The Shot at Dawn Memorial is one of those that makes you stand in silence. It literally takes your breath away. During World War One 309 British and Commonwealth soldiers were shot for desertion, cowardice, striking a senior officer, disobeying a lawful command, casting away arms or sleeping at their post. Most of these were sentenced after a short trial at which no real defence was possible. The remembrance statue is modelled on Private Herbert Burden of the 1st Battalion Northumberland Fusiliers, who was shot in Ypres in 1915, aged just 17. The wooden posts are arranged like a Greek amphitheatre, each of the 306 wooden stakes are marked with the name, age, regiment, rank and date of execution. Many of the posts say “age unknown” and this is because many young men lied about their age in order to enlist in the Army. Many of those shot had no representation at their Court Martial because a vast majority of the Officer’s had been killed “going over the top”. The average life expectancy of an Officer on the front line was just 10 weeks. The location of this particular Memorial is particularly poignant, its location on the eastern side of the site was chosen specifically as this is where dawn rises first. The six conifer trees opposite the memorial, (sadly I don’t have a picture here), represent the six members of the firing squad and we must not forget the trauma they would have also been faced with, shooting “one of their own”.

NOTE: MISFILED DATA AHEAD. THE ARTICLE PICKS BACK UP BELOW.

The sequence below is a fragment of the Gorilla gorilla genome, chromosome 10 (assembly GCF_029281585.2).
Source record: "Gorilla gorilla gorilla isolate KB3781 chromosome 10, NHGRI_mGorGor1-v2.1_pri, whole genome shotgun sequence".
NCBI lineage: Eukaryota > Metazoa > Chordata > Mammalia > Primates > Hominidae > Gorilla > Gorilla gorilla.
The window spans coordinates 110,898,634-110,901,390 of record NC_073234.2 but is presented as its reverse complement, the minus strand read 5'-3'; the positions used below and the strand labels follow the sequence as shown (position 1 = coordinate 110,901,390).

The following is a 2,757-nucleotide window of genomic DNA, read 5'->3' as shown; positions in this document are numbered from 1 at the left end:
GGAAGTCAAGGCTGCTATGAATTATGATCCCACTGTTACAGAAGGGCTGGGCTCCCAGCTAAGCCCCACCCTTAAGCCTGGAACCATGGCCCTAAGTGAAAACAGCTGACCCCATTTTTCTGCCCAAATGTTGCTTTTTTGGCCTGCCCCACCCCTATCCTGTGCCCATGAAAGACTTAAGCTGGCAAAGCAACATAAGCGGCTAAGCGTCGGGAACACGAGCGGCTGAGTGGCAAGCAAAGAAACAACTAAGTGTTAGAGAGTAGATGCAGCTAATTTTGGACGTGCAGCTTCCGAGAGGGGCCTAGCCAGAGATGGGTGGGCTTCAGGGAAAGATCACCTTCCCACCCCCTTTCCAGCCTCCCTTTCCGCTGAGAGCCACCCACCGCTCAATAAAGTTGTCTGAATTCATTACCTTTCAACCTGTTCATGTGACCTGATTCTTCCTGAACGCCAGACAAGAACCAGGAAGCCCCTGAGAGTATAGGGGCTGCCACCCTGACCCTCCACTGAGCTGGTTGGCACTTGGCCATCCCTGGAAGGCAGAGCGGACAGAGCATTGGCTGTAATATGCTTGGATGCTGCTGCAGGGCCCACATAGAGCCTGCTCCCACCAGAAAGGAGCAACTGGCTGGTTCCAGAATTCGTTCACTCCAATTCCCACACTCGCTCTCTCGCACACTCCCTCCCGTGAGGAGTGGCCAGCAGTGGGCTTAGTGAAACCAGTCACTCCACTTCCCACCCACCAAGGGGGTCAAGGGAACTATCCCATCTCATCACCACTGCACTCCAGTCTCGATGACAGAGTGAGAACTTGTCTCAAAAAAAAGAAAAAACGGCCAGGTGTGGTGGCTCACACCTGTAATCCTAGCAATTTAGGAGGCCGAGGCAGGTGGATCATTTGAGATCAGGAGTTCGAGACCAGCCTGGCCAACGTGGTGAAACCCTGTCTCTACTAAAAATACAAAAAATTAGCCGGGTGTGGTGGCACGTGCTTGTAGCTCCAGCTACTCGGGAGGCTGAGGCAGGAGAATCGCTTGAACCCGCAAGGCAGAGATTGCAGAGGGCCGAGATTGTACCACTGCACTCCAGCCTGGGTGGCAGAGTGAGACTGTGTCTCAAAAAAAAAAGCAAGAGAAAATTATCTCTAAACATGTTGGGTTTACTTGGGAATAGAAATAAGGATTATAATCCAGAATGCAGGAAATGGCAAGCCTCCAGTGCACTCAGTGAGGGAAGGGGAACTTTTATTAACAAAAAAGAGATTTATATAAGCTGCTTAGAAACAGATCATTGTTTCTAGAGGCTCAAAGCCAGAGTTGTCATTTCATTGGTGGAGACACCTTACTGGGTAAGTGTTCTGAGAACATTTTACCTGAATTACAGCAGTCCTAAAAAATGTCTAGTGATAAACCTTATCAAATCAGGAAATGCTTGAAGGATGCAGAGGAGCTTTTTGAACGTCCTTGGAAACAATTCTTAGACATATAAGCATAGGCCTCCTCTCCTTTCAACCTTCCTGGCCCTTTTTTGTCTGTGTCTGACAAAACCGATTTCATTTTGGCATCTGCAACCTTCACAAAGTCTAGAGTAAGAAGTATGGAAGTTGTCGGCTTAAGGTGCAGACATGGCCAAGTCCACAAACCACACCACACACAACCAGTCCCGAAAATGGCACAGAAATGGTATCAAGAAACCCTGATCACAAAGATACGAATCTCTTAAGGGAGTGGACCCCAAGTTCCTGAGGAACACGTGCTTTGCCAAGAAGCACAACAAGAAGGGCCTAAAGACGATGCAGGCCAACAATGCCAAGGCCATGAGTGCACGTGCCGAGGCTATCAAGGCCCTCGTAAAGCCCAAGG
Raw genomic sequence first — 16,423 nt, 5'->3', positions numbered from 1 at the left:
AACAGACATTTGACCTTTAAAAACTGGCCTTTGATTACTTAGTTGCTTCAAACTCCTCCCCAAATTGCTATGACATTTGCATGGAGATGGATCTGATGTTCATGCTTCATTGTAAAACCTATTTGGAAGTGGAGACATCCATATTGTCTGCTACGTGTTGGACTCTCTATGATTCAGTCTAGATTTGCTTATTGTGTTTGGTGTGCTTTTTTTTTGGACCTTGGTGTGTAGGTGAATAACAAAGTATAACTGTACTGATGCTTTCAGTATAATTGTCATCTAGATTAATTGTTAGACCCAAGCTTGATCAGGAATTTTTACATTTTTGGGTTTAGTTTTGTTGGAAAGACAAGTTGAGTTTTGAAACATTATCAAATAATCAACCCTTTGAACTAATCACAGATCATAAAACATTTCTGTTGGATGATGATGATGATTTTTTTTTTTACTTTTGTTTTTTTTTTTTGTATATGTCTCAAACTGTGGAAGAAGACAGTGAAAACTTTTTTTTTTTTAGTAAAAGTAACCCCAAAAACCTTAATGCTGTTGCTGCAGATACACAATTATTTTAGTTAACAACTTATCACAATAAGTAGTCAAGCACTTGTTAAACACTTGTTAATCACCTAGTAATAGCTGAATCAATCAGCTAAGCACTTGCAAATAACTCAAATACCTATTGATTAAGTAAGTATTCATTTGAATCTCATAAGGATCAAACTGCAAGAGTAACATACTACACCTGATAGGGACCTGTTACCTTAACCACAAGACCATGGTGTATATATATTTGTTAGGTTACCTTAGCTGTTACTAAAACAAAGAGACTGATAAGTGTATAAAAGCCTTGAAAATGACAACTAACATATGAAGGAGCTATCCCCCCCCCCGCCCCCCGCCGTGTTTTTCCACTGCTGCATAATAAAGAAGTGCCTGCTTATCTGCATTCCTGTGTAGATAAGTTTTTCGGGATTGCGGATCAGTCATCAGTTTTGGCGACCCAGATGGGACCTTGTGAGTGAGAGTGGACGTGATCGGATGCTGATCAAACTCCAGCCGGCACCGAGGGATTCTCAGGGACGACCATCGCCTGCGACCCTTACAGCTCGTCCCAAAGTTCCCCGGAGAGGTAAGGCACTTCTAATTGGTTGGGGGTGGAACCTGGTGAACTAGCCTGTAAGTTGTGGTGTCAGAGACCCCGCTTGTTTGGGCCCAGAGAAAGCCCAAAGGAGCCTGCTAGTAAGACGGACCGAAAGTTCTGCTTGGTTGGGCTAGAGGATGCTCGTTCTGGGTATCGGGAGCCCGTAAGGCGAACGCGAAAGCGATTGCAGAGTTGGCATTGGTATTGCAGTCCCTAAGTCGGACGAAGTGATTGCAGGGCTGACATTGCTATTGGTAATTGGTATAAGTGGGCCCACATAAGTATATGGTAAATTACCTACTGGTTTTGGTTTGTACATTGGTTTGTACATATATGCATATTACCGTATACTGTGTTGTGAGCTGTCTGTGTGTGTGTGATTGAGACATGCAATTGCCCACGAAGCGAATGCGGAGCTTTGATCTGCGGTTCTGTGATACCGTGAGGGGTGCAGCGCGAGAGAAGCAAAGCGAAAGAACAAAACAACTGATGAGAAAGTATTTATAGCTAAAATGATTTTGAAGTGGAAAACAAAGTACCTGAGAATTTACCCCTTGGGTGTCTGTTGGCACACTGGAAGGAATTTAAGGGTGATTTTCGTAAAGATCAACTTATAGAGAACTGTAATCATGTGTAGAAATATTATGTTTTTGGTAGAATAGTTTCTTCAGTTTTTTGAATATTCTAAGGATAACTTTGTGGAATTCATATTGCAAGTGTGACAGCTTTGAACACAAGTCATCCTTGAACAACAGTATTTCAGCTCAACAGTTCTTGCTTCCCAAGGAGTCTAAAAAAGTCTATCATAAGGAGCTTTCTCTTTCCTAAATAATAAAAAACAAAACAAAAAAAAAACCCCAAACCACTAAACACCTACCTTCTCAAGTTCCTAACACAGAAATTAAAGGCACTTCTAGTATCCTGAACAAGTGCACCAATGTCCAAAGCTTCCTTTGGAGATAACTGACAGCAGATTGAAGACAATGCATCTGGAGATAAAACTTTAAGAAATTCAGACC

After the 75 year secrecy act had passed, members of The Shot at Dawn organisation started campaigning for pardons for those that were killed. We must also remember that the families back home also suffered not only from the loss of their loved ones but also from the shame and stigma attached to their family members for being shot for perceived cowardice. Campaigner Janet Booth representing her Grandfather, Private Harry Farr, took the Ministry of Defence to the High Court and won. In 2006 a posthumous pardon was granted to Harry and all the other men.




Those of you that have been following my blogs, will already know that my 2 x great-grandfather, John Edwin Barnes sadly died at Gallipoli on 25th April 1915 and visiting the NMA enabled me to pay my respects to him. The ill-fated Gallipoli campaign is always associated with Anzac Day and the vast losses suffered by the Australian and New Zealand Armies on the Gallipoli Peninsula, but we must always remember that a vast number of British and French troops died here as well. The monument here includes a sculpture of dead oak trees which represent the arms and hands of the injured soldiers reaching upwards in hope of being rescued as they lay in the mud among the unburied dead, one of who was my great-grandfather.